Sep 2, 2011, 6:44 a.m.
Flood victims still in the dark, stuck in mud
LUDLOW, Vermont (Reuters) - Residents of several Northeast states approached the Labor Day holiday weekend mired in mud and stuck in the dark on Thursday nearly a week after Hurricane Irene swallowed parts of the region with flooding. About 1.1 million homes and businesses on the East Coast were still without electricity after Irene knocked out power to more than 6.7 million customers on its rampage last Saturday and Sunday.
Travel Postcard: 48 hours in Muscat, Oman
MUSCAT (Reuters) - The capital of the sultanate of Oman stands in stark contrast to the nearby glitzy trade and business hub of Dubai with no high-rise buildings to obscure the beauty of its Arabesque architecture, ancient fortifications and generous corniche. Muscat, where men wear spotless white robes, the traditional woven kuma hat and for festive occasions a khanjar (curved traditional dagger) in their belts, and women long abaya cloaks, has preserved much of its rich history and culture.
Vampire fans to sail off Alaska coast next year
ANCHORAGE, Alaska (Reuters) - Hundreds of vampire enthusiasts will sail Alaska's fabled Inside Passage in a summer 2012 cruise tailored to their interests that combines gazing at glaciers with a late-night costume ball, organizers said on Thursday. The "Vamps at Sea" cruise is scheduled for late June, which is a time of near-constant daylight in the far north.
Belgian beer weekend fetes specialty brews
BRUSSELS (Reuters) - Microbreweries have rapidly gained popularity in recent years across the globe, but Belgium has been producing specialty and strong beers for centuries. While the major brewers, such as Anheuser-Busch InBev or Heineken, have suffered years of declining volumes in western Europe, smaller operators have discovered there is a growing market for beers with a difference.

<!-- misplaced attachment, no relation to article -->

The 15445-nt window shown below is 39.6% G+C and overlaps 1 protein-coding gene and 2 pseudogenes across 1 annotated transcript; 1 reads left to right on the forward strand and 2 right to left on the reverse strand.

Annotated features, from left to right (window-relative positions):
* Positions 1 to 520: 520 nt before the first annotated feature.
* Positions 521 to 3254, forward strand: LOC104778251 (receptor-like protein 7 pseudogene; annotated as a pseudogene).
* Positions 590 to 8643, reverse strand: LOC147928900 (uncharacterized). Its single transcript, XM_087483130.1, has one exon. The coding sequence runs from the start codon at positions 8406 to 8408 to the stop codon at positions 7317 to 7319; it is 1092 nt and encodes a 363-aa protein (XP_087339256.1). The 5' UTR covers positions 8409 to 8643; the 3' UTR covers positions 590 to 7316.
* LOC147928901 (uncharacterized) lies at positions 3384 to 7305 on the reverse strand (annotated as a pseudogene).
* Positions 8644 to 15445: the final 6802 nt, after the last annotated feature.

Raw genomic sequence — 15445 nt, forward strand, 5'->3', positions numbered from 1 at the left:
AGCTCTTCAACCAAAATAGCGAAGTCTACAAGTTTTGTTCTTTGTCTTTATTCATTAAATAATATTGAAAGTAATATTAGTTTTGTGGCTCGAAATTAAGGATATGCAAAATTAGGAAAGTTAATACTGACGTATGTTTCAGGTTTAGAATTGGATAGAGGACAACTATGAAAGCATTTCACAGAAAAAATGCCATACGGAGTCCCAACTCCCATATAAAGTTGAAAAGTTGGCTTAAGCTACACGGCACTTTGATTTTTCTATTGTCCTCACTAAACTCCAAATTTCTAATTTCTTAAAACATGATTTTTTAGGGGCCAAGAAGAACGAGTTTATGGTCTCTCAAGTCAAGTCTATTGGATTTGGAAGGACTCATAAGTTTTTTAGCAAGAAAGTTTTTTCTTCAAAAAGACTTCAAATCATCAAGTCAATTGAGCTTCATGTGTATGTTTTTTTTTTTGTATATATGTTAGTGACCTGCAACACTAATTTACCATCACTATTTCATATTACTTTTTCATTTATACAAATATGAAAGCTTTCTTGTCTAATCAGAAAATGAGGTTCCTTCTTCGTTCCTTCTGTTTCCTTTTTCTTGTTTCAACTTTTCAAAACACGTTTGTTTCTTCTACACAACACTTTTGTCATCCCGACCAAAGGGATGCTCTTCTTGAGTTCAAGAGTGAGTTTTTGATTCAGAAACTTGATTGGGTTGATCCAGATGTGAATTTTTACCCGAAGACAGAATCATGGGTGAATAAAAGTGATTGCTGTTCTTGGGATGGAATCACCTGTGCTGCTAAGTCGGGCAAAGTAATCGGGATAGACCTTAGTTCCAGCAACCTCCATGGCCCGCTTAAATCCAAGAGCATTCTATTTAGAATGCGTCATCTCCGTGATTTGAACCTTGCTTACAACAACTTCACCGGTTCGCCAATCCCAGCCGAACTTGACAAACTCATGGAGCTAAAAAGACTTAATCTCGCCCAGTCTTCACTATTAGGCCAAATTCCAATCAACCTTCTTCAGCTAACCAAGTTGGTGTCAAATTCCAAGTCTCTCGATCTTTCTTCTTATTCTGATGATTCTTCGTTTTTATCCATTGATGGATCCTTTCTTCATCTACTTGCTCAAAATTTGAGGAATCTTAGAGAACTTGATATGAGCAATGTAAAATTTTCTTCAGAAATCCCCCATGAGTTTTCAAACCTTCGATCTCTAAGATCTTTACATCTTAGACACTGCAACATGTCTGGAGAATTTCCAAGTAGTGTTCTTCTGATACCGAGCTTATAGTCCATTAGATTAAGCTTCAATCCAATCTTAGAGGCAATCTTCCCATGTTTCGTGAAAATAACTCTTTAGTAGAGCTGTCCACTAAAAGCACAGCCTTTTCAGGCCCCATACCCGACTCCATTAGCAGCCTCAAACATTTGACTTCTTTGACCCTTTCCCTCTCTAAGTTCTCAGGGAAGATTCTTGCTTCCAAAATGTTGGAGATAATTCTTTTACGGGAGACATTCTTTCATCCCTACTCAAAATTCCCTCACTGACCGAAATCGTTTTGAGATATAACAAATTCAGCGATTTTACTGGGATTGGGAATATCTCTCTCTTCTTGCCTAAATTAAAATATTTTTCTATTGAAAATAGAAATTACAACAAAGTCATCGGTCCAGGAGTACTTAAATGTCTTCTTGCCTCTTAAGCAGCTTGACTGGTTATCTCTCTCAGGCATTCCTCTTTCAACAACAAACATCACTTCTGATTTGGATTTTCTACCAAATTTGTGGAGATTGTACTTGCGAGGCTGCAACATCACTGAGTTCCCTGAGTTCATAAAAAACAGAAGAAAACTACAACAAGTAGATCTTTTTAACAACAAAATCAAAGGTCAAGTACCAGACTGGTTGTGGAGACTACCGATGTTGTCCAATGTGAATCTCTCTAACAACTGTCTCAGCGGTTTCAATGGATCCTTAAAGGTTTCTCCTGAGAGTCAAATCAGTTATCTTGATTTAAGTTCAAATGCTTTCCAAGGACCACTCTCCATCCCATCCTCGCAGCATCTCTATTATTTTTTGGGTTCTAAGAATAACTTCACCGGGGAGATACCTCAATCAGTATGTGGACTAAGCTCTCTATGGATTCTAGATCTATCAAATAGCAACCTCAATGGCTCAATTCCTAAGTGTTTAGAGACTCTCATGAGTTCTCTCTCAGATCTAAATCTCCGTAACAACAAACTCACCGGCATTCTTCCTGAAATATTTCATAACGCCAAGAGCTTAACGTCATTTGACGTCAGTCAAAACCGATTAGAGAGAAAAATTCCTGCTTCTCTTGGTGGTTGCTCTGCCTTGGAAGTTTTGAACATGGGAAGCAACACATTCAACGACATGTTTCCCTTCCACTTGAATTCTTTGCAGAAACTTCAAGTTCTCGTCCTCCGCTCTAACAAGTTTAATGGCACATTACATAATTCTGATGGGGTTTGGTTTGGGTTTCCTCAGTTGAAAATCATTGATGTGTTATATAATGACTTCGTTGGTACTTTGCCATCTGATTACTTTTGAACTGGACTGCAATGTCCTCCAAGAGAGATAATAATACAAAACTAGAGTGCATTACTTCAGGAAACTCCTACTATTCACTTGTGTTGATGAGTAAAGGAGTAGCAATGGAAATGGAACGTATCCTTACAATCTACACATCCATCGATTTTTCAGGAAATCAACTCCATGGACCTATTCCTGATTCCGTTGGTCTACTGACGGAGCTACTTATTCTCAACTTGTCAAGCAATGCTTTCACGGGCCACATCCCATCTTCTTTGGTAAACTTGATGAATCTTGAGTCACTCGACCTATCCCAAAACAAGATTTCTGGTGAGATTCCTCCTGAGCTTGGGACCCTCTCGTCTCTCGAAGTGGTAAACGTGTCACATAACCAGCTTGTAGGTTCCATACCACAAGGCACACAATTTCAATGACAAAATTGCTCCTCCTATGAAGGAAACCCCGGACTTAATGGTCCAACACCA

North Korea ghost town reflects deeper woes as it woos Chinese
MOUNT KUMGANG, North Korea (Reuters) - Long grass grows around the idle hotels, stores are covered in cobwebs and a big padlock hangs off the front of the bank at the deserted shopping center. This is a modern day ghost town in already poverty-stricken North Korea, even though it is funded by wealthy neighbor and rival South Korea.
Auction house gears up for week of Asian art sales
NEW YORK (Reuters) - Precious jade, modern masterpieces, museum-quality furniture and rare ceramics and porcelain are among thousands of art objects on offer during Christie's Asia week sales in September. The four days of auctions, which are estimated to take in in excess of $50 million, begin September 13 with the South Asian modern and contemporary art and the Indian and Southeast Asian art sales.
China's workers most likely to call in "sick": survey
NEW YORK (Reuters) - Chinese and Indian workers are more likely to skip off work under the false pretence of illness than their French and Mexican counterparts, a new study showed. The Kronos Global Absence survey conducted online in July and released this week found that respondents from countries where there is more paid leave for employees were much less likely to cry off work with an invented illness than those from countries with fewer holiday allowances.
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